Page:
From under the gun, the severely-crippled Frank Paul raised all in for 11,000, which was just over two big blinds. Action folded around the table to Jason Koon in the small blind. He commented that he "really should call and check this down," but opted to fold instead. In the big blind was Kenna James. James didn't have a big stack to start the hand with under 70,000 in chips, so committing the extra 6,000 to call was something he thought about for a few moments. Finally, he said that he needed to do the "correct thing" and called to put Paul at risk.
James tabled the and paul the . The dealer was then instructed to hold the action until all other tables were completed. That took a couple of minutes and allowed a pretty big group of spectators to form around Table 27 where Paul was at risk.
"This is my favorite hand," said James motioning towards his eight-five off suit. "Well, suited of course."
"I like the off suit!" yelled out one of the onlookers.
"I'm such an idiot, I should've called and sent this guy to the rail," said Koon as he watched. "I'm just that dumb kid from the Midwest who wanted to be all nice and sh*t."
A couple minutes passed while the other tables wrapped up their hands and then the floor staff instructed the dealer to run out the flop, turn and river. Here we go.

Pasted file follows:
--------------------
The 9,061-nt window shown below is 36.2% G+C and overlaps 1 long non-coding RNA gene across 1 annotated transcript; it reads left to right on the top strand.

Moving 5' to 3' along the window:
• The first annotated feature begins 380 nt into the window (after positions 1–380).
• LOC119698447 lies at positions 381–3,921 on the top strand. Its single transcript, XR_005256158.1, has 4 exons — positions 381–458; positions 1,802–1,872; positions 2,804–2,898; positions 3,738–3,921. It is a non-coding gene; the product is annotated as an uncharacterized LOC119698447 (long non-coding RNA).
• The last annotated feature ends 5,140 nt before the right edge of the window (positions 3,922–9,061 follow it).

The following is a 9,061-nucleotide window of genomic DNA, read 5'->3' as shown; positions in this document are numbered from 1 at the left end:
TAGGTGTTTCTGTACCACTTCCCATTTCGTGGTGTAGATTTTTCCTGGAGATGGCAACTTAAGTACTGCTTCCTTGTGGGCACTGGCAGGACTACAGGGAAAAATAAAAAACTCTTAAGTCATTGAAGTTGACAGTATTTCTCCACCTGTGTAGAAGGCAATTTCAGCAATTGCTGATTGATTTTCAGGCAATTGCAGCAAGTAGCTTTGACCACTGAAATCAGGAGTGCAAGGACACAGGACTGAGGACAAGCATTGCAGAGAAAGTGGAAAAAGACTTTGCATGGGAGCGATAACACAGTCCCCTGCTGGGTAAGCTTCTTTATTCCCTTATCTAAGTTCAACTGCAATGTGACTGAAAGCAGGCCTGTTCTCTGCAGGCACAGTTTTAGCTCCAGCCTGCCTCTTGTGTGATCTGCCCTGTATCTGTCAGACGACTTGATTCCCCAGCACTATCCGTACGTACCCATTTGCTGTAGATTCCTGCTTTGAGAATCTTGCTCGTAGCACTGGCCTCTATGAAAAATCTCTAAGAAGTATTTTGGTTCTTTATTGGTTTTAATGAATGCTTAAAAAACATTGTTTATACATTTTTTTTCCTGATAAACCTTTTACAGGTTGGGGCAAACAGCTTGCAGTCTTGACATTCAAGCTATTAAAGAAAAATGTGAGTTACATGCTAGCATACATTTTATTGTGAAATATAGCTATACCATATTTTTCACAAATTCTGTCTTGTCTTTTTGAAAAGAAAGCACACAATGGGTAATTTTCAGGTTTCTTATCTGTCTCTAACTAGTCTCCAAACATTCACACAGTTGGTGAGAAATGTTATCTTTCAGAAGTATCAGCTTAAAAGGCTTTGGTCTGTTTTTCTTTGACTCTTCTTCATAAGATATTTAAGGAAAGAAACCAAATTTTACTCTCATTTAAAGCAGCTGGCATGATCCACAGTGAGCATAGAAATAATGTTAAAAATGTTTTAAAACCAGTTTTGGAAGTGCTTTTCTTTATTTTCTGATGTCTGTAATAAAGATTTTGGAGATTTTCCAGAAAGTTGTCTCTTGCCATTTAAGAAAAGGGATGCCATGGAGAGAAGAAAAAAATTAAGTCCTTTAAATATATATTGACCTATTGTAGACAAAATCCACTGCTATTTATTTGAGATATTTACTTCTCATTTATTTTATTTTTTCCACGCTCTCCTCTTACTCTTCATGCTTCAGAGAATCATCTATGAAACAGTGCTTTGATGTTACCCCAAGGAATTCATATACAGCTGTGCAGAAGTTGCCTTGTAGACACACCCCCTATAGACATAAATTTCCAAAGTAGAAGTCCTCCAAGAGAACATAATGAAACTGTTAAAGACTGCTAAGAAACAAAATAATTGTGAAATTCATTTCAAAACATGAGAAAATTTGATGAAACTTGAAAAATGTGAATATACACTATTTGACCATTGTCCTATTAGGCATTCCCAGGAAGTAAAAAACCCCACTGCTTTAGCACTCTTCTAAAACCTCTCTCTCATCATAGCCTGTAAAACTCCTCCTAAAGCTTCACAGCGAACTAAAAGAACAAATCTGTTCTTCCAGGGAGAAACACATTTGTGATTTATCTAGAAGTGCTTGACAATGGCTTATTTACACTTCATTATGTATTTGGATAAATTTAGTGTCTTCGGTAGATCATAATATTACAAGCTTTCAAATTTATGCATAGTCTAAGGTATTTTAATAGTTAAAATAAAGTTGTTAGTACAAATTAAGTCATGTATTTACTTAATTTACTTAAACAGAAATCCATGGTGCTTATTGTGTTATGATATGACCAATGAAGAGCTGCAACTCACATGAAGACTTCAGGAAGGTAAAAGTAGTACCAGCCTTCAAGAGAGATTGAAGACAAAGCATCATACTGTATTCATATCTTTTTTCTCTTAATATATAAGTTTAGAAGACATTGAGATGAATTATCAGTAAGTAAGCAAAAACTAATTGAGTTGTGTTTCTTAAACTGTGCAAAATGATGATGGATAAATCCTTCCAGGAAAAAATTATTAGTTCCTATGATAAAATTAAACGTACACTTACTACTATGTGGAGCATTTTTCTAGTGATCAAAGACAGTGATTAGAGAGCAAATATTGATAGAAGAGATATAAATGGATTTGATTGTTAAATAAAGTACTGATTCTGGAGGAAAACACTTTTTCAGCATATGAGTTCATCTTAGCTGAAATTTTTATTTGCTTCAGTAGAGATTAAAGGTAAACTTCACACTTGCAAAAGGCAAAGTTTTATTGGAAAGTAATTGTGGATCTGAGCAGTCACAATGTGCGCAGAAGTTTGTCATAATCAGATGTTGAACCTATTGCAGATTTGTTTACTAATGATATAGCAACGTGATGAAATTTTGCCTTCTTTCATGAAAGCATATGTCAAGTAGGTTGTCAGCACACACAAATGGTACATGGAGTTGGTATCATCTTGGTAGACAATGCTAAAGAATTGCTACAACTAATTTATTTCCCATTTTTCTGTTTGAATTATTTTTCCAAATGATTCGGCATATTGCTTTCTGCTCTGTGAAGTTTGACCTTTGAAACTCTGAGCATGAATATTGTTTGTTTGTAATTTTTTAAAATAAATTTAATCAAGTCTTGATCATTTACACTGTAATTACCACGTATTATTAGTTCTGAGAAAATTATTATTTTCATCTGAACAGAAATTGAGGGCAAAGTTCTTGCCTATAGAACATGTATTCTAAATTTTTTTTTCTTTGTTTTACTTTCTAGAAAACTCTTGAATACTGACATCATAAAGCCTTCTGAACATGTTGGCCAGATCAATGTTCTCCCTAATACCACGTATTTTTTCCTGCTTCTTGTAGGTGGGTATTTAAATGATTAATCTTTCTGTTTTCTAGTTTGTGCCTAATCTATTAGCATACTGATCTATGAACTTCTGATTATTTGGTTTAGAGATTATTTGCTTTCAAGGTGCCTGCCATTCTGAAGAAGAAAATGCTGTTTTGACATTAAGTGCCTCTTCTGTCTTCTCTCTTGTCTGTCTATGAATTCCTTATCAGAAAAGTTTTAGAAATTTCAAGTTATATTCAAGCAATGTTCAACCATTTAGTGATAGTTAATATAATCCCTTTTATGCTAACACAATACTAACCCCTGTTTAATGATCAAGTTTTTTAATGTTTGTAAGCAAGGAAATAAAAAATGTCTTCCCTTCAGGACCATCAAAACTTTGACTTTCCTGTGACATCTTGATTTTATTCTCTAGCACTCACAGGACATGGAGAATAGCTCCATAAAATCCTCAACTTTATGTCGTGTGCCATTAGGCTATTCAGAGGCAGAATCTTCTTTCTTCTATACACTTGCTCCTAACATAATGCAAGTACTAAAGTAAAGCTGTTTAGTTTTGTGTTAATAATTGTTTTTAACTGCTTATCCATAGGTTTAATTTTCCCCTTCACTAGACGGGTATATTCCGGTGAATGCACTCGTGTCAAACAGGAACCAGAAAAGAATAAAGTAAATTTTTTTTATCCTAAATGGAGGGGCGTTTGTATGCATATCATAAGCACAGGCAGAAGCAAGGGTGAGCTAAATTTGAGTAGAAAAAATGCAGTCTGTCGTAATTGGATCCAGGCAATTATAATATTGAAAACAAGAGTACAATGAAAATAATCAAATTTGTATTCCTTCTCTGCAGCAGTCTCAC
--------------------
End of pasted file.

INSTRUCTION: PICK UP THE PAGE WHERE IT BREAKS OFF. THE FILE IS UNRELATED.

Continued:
The flop came down and Paul stayed in the lead, but needed to dodge some more outs as James added a straight draw. The turn paired James and left Paul needing an ace or a jack on the river.
The river was the and paired the board. It wasn't what Paul was looking for and he was eliminated from play, just one spot short of the money and officially becoming the 2012 Aussie Millions Main Event bubble boy. Upon seeing the result when the river card hit, Paul simply sat in his seat right next to James with a rather dejected look on his face. He didn't move right away, he just sat there, wondering what could have been had he doubled up, stayed alive and fought on for the A$15,000 cash. Unfortunately for Paul, he was the last to go home empty-handed, but did earn a $550 entry to the special Hall of Fame tournament.